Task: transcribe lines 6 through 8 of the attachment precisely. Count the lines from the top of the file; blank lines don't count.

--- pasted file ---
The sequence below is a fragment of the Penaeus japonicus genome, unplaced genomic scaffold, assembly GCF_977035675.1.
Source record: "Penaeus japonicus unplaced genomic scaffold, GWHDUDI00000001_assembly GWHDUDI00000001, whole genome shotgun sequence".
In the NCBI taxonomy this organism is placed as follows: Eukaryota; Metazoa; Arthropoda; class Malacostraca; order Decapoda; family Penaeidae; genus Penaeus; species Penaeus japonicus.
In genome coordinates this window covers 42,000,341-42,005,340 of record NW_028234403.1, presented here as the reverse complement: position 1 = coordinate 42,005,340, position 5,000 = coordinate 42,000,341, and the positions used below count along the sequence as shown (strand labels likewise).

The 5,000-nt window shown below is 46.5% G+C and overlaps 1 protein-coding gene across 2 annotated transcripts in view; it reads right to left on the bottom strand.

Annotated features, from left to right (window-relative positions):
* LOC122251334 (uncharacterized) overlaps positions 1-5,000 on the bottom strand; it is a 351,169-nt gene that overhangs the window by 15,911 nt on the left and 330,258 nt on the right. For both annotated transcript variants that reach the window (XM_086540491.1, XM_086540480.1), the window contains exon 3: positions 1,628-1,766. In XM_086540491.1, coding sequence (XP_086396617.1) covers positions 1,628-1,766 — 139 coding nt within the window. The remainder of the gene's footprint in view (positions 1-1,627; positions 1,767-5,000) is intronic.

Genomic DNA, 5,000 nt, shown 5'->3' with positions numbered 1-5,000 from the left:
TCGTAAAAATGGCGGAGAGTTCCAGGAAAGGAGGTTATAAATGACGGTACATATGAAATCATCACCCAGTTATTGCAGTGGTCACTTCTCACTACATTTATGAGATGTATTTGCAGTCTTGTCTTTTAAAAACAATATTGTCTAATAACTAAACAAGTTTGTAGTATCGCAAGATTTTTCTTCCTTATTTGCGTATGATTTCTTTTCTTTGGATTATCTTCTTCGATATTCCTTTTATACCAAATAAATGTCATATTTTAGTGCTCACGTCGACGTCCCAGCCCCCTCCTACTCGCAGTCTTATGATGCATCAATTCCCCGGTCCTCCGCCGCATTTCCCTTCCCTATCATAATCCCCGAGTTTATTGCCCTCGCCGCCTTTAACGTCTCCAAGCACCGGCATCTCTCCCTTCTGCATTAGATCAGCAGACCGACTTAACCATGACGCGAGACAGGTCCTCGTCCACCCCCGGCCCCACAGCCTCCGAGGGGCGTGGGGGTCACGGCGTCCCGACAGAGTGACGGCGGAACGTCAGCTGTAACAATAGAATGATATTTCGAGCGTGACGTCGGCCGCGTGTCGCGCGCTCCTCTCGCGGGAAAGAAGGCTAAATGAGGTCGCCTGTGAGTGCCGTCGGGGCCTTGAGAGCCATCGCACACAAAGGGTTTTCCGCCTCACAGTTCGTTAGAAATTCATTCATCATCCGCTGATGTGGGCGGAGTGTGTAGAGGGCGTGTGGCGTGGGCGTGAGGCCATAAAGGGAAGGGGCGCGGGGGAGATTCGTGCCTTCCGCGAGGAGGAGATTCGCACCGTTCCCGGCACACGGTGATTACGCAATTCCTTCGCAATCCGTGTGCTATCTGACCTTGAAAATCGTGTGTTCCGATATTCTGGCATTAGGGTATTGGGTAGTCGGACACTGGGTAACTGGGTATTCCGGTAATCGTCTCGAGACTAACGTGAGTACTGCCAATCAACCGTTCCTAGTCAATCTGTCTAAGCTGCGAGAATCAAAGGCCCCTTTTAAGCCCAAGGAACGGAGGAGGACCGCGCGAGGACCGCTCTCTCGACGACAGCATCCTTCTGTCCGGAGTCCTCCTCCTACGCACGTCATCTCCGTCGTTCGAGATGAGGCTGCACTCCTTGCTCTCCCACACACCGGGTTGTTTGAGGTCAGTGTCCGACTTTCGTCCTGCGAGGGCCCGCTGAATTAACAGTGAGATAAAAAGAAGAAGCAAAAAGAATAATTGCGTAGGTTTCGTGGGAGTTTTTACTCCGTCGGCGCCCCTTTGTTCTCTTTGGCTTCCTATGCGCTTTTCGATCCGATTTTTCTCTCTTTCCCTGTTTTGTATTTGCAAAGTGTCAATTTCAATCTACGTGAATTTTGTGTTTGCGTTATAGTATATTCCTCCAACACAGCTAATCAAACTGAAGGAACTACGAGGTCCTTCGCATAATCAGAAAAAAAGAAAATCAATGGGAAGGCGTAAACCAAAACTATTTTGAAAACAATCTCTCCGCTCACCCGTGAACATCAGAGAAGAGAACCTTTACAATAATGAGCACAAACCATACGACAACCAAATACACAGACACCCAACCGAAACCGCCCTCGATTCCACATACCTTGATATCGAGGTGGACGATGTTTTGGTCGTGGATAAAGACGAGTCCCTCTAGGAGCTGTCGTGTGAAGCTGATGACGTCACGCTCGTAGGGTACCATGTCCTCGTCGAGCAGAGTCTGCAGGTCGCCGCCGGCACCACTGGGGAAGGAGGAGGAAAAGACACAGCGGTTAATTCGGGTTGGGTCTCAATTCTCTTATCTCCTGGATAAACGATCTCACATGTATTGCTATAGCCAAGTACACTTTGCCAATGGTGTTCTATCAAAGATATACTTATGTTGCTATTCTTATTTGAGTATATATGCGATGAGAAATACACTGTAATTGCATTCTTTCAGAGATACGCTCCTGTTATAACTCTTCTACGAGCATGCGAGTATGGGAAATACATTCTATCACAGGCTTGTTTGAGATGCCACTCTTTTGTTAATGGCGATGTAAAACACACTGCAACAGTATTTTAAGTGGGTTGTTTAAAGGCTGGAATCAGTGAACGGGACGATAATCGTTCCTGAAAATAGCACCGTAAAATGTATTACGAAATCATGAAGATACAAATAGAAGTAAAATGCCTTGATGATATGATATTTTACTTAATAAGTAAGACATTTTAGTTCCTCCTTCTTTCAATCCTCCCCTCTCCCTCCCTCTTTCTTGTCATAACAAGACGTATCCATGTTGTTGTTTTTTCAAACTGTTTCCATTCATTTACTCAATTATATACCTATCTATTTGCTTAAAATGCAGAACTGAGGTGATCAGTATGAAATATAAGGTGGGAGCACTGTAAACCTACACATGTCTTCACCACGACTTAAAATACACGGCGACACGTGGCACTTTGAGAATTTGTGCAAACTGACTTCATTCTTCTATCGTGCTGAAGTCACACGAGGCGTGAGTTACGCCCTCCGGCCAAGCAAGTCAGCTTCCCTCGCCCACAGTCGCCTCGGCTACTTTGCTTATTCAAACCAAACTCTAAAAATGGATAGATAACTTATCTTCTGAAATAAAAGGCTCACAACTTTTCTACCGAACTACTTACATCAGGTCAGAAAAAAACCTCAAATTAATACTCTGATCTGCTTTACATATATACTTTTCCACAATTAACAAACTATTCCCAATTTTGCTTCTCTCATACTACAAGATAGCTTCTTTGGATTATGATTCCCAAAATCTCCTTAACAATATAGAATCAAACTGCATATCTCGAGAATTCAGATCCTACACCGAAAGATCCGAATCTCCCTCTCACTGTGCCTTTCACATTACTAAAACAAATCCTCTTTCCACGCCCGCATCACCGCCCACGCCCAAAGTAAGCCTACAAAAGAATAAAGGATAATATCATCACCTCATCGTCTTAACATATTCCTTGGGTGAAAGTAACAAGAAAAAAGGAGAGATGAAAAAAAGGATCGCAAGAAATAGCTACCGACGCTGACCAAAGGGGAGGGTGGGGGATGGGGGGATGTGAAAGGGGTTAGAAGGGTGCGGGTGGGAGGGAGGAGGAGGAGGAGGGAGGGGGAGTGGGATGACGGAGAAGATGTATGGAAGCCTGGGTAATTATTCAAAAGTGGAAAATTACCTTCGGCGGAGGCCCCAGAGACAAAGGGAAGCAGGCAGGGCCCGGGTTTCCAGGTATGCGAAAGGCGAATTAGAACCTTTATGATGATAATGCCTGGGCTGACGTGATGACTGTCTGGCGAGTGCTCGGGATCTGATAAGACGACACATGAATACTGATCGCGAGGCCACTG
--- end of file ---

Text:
Annotated features, from left to right (window-relative positions):
* LOC122251334 (uncharacterized) overlaps positions 1-5,000 on the bottom strand; it is a 351,169-nt gene that overhangs the window by 15,911 nt on the left and 330,258 nt on the right. For both annotated transcript variants that reach the window (XM_086540491.1, XM_086540480.1), the window contains exon 3: positions 1,628-1,766. In XM_086540491.1, coding sequence (XP_086396617.1) covers positions 1,628-1,766 — 139 coding nt within the window. The remainder of the gene's footprint in view (positions 1-1,627; positions 1,767-5,000) is intronic.

Genomic DNA, 5,000 nt, shown 5'->3' with positions numbered 1-5,000 from the left: